It shan’t be long before I embark on Maine North Woods Deer Camp 2010 journey. It’s the third week of November now and the deer should be in rut, looking for love, looking for action! This week and next week is the traditional Maine deer rut season. People argue over when the rut comes on and what causes it, whether it’s the moon’s phase or something else. The best theory I’ve read tied the rut’s arrival to the number of daylight hours. That’d mean the rut comes to the same place at the same time every year.
If you read my last post about deer season, Maine’s Big Buck Club, I touched on the circumstances under which I got Big Bucky. I was a little surprised no one caught the fact that I inadvertently associated the wrong buck picture with the pair of antlers I also photographed. The antlers in that post were of the 210 lb buck, but the picture of me in the back of that truck was this deer, from last year:
(Note how the custom camo paint job on my rifle blends the barrel into the trees perfectly once it gets above the truck door.) Here is the other picture of the same deer:
Note how the antlers point up and they don’t really curve forward much, and the rounded nose end of the deer, all signs of a younger buck. Had this buck been a little older, a little more mature, I probably wouldn’t have had the opportunity that I had. Here’s the story ….
It was the first morning of deer camp. I set my alarm clock to get up early, but (of course) the alarm clock didn’t go off. I woke up about an hour later than I wanted to and the sun was already creeping up on the horizon. SHTF hunting home, Hokie Magnum, had the audacity to ask, from the comfort of his bunk, “how’d that alarm clock treat you?”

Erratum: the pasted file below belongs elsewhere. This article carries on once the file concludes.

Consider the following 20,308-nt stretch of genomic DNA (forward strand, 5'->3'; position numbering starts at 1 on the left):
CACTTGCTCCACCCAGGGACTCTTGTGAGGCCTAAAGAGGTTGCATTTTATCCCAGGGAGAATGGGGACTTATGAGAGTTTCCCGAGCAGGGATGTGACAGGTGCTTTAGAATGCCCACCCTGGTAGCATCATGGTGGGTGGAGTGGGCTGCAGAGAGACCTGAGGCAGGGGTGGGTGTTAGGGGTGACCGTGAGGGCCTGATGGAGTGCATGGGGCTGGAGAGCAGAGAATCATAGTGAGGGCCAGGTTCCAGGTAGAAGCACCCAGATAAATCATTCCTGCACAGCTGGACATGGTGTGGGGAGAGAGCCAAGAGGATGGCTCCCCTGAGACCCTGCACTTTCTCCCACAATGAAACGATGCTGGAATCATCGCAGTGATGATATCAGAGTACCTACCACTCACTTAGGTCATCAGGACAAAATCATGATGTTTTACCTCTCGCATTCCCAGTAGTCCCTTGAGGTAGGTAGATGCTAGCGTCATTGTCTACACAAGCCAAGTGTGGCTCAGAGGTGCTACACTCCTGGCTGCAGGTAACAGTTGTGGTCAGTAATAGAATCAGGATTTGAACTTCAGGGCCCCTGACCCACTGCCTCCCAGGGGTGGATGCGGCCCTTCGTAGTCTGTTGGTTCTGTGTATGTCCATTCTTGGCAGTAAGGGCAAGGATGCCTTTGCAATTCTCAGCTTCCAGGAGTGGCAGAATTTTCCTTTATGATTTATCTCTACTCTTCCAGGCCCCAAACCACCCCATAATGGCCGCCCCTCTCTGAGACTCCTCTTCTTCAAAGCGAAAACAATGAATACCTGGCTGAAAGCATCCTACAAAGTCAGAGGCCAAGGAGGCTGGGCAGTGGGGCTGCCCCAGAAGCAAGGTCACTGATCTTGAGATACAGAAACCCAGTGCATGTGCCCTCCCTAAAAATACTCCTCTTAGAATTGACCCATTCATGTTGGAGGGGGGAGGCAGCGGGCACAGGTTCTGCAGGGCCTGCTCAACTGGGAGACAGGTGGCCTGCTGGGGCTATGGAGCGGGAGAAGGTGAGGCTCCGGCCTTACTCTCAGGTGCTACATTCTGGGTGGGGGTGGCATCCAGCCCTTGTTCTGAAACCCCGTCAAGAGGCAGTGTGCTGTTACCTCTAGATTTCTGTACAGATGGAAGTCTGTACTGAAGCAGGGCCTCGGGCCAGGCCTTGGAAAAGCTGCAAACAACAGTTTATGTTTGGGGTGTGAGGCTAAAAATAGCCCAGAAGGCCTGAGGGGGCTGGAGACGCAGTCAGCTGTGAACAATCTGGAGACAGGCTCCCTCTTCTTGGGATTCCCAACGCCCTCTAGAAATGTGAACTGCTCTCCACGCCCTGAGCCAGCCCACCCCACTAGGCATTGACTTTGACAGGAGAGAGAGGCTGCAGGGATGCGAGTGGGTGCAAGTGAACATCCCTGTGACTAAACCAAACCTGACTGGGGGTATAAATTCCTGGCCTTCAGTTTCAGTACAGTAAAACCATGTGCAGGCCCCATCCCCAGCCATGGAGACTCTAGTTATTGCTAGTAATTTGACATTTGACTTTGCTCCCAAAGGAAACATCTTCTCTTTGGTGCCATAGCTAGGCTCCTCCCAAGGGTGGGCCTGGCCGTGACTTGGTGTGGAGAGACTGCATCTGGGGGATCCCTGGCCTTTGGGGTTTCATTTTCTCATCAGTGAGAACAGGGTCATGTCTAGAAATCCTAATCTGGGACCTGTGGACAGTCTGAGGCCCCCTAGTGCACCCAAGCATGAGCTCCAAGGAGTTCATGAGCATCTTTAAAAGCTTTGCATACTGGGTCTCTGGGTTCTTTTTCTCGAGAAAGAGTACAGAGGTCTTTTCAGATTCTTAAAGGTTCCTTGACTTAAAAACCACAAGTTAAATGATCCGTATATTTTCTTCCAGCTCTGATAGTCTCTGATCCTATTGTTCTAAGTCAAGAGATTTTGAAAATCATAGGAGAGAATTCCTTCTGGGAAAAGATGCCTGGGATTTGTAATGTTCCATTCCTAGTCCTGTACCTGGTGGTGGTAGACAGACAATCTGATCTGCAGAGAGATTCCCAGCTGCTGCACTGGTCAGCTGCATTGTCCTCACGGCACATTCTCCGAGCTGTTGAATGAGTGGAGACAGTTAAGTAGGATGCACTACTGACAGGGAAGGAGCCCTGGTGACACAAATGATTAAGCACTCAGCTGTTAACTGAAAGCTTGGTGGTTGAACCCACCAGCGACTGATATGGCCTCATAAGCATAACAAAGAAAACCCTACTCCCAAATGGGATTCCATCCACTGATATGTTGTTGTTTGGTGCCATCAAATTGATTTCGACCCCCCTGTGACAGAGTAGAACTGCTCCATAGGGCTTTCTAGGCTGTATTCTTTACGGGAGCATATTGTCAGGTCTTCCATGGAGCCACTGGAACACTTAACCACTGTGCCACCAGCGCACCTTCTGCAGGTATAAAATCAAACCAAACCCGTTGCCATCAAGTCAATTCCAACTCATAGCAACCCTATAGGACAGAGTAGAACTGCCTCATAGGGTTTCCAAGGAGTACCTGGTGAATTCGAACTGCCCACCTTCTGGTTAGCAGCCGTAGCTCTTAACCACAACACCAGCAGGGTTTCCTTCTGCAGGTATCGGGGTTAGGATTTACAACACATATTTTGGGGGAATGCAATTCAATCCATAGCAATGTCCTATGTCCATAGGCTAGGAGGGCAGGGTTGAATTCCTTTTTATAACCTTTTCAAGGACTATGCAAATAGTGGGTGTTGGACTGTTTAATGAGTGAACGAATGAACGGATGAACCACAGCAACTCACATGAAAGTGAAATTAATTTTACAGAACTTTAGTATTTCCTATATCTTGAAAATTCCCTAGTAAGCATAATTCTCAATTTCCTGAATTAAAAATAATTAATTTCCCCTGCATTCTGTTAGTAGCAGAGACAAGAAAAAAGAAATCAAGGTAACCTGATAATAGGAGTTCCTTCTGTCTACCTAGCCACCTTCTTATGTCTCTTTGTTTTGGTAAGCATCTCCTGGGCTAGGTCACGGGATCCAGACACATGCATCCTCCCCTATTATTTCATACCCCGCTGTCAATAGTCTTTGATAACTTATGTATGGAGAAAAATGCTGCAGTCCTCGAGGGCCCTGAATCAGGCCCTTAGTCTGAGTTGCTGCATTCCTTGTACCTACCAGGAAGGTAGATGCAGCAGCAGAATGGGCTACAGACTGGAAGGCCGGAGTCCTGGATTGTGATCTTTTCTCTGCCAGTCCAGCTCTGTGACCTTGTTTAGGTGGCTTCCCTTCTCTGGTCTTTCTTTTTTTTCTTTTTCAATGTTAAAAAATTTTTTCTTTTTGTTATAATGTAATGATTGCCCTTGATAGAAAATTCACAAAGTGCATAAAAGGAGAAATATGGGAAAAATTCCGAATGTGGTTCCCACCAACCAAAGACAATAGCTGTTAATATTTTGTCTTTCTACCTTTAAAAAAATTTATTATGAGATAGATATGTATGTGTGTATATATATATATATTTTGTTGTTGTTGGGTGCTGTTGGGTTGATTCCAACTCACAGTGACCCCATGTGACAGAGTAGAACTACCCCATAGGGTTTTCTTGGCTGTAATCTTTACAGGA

I inhaled a fast breakfast and had another SHTF deer camp hunting homie drop me off at my strategic location where I was going to walk in and sit in my stand for the morning. My homie went back to the cabin for breakfast and I headed down an old logging road with alders and browse about chest high. Once the dirt road was out of sight, and thinking I didn’t want to make a bunch of noise at the base of my stand, I stopped in the trail/road, set my rifle down against a tree, and got my Tink’s 69 “scent bombs” out to fill them.
Kneeling on the ground, the browse taller than my head, I squirted the Tink’s into the plastic bottles. The hot doe urine scent was smelling strong when I heard something, looked up and there was this buck, in the middle of the trail, darting its head up and down trying to figure out what in hell it was looking at hiding behind the browse that smelled so good.
A smarter, older buck that had his hormones a little more under control would have seen me and bolted, but this buck was trying to figure out what was going on – he wanted some action! I looked to my right and saw my rifle against the tree and thought, “he’s either gonna bolt or he’s not,” so I slowly grabbed my rifle and he didn’t bolt, he just stood there ….
That season, last season, I was able to hunt for about 10 minutes, literally, before I was done. It was the smallest 8 point buck most anyone of us had ever seen, including the old timers at the tagging station.
This season we head to deer camp with a leaner crew and a shorter week. There won’t be much time for scouting, but I’ve come to find where the decent areas are. The first day I’ll walk in on that same trail to see if I can get lucky again. It’s unlikely, but a homie can hope.
– Ranger Man
BTW: Here is a pic of the 8 point buck that landed me in the “official” Big Buck Club. The difference in size is dramatic. Here you can see this buck was much older as the antlers curved forward and the nose has a more square end.
If you want to read more about how to hunt Maine North Woods big bucks, I’d recommend Hal Blood’s book, Hunting Big Woods Bucks, and a book on the Benoit’s style of hunting, Big Bucks the Benoit Way. They’re legendary hunters and the strategies they suggest are similar to the ones I use when hunting deer in Maine’s North Woods.